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Projects > Stormwater Assessment and Retrofit Inventory of Route 1

The storm water outfall study was completed in the Fall of 2004 by the Maine State Planning Office and the report has been presented to the Town of Kittery (view the slides from the presentation). The study focused on the "urbanized" section of the Spruce Creek watershed occupied by the Route 1 commercial corridor and was designed to identify and track the movement of storm run off from the many impervious road and parking lot surfaces, specifically those portions of the malls and Route 1 where the Maine Department of Transportation has ownership of the roadway and outfalls.

The report has been presented to the Kittery Town Manager, Jon Carter, the Town Planner, and the Commissioner of Public Works. The Town can now decide if they'd like to pursue applying for MDOT Surface Water Quality Protection Program funds (part of the Federal Transportation Enhancement Act for the 21st Century or "TEA-21") to remedy some of the more troublesome stormwater issues. We have also given a copy to our partners at the Wells Reserve.

The Route I storm water study presents a very interesting set of findings and recommendations and a clear picture of where problems exist in that part of our watershed. This large, detailed and technical study adds another "layer" to our assessment activities. Its data will help us determine exactly how much of a problem non-point source pollution is to Spruce Creek.

Please view the study and if you have any questions or would like to see some of the maps, feel free to contact us.

Executive Summary of the Project
A stormwater assessment and retrofit inventory of Route 1 within the commercial area in Kittery, Maine was undertaken by Hillier & Associates, Inc. in the fall and winter of 2004. The analysis was assigned by the Maine State Planning Office to determine the extent and location of various publicly-owned stormwater inputs to the Spruce Creek watershed and to identify possible stormwater best management practice retrofit locations within the area. The public roadway and its stormwater infrastructure were specifically analyzed in order to compete for possible funding through the MaineDOT's Surface Water Quality Protection Program.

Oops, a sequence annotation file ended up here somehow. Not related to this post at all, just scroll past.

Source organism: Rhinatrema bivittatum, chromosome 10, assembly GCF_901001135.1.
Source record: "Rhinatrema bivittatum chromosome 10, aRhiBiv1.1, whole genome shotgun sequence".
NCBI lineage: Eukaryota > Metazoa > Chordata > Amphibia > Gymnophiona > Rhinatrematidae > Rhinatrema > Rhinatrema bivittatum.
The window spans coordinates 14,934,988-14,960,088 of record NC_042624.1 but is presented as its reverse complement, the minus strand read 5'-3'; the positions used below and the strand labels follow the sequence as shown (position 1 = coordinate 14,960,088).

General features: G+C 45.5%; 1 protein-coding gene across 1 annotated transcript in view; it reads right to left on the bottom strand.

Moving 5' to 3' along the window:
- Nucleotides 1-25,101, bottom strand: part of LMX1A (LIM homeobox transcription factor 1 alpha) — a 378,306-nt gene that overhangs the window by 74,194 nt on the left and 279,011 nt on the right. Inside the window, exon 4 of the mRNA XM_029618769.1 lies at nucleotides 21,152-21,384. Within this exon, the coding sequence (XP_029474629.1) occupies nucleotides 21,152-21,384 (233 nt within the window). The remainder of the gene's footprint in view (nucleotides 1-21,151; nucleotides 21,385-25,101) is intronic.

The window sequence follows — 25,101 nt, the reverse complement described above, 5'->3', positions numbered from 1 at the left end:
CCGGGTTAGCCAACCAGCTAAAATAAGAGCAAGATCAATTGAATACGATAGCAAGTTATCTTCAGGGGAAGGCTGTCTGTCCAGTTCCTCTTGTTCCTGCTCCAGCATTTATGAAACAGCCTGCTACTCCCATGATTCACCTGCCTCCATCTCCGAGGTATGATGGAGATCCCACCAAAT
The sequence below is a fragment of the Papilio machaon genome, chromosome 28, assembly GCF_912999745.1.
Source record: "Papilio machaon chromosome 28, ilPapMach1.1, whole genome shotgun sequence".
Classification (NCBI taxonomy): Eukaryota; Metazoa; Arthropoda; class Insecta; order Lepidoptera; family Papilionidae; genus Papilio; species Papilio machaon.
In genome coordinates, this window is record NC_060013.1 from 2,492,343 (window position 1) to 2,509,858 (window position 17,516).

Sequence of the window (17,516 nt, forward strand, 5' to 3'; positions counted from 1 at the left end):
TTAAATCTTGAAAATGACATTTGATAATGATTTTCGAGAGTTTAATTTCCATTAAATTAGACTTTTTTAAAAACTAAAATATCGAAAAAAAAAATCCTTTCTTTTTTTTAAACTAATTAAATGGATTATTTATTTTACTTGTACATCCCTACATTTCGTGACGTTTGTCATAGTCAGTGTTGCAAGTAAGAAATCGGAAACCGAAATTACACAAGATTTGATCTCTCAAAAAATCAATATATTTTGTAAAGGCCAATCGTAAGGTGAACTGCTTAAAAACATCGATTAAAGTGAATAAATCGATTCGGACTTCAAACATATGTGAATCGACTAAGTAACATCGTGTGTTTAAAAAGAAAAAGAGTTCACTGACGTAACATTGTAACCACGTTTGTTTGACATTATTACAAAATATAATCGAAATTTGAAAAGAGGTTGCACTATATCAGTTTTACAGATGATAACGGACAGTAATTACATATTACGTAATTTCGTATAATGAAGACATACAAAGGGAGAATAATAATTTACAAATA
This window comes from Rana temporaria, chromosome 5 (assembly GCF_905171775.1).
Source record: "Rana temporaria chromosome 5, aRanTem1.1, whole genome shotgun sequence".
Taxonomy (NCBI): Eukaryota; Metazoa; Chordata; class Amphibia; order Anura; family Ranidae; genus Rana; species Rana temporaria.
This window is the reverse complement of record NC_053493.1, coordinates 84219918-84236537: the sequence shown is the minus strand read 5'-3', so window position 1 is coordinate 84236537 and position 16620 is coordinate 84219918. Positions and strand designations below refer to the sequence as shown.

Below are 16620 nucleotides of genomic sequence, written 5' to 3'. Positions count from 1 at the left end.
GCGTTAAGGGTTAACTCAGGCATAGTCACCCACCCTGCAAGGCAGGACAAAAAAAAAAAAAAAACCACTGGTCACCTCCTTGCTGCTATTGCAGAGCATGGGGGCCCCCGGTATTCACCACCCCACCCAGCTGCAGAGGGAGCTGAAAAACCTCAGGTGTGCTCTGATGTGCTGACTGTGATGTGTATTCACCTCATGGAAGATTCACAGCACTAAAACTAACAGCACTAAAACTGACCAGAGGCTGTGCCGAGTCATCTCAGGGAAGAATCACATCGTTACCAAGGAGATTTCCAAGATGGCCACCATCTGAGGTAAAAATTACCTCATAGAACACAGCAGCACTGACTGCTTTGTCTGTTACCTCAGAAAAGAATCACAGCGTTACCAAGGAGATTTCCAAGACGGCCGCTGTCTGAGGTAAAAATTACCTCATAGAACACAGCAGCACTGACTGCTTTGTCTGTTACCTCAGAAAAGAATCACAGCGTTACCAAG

The stormwater assessment revealed nine discrete subcatchment areas that convey stormwater from the public right-of-way. These stormwater drainage systems often convey a combination of public and private stormwater runoff. The subcatchment contributing areas ranged from 0.17 acres to 11.9 acres in size and had corresponding peak flow rates for the 1-yr storm event of 0.46 cfs to 23.23 cfs, respectively. Subcatchments along the study corridor ranged from a low of 0% privately-owned contributing area (Subcatchment 3, 5, and 6) to a high of 96% privately-owned contributing area (Subcatchment 4). Of the nine subcatchment areas only three contributed stormwater from Route 1 exclusively. Stormwater pollutant loads for each subcatchment were estimated for the 1-inch, 24-hour storm event using the urban runoff model, P8. TSS pollutant loads for this storm event ranged from 0.35 lbs to 175 lbs, with loading values correlated to contributing area size. The P8 model load output incorporates possible treatment at outlet buffers and swales. Water quality tests were performed on grab-samples for one storm event in early December. The samples indicate high levels of bacteria loading and high levels of hydrocarbon loading from selected subcatchments.

The stormwater retrofit inventory revealed 21 locations for possible stormwater best managment practice retrofit options within or near the analyzed subcatchments. The significant areas of private land stormwater runoff to the public storm drain system will limit the opportunities for effective stormwater treatment within the public right of way. Therefore, we recommend efforts to reduce or eliminate private sources of water to the public stormwater drainage network when opportunities exist.

 

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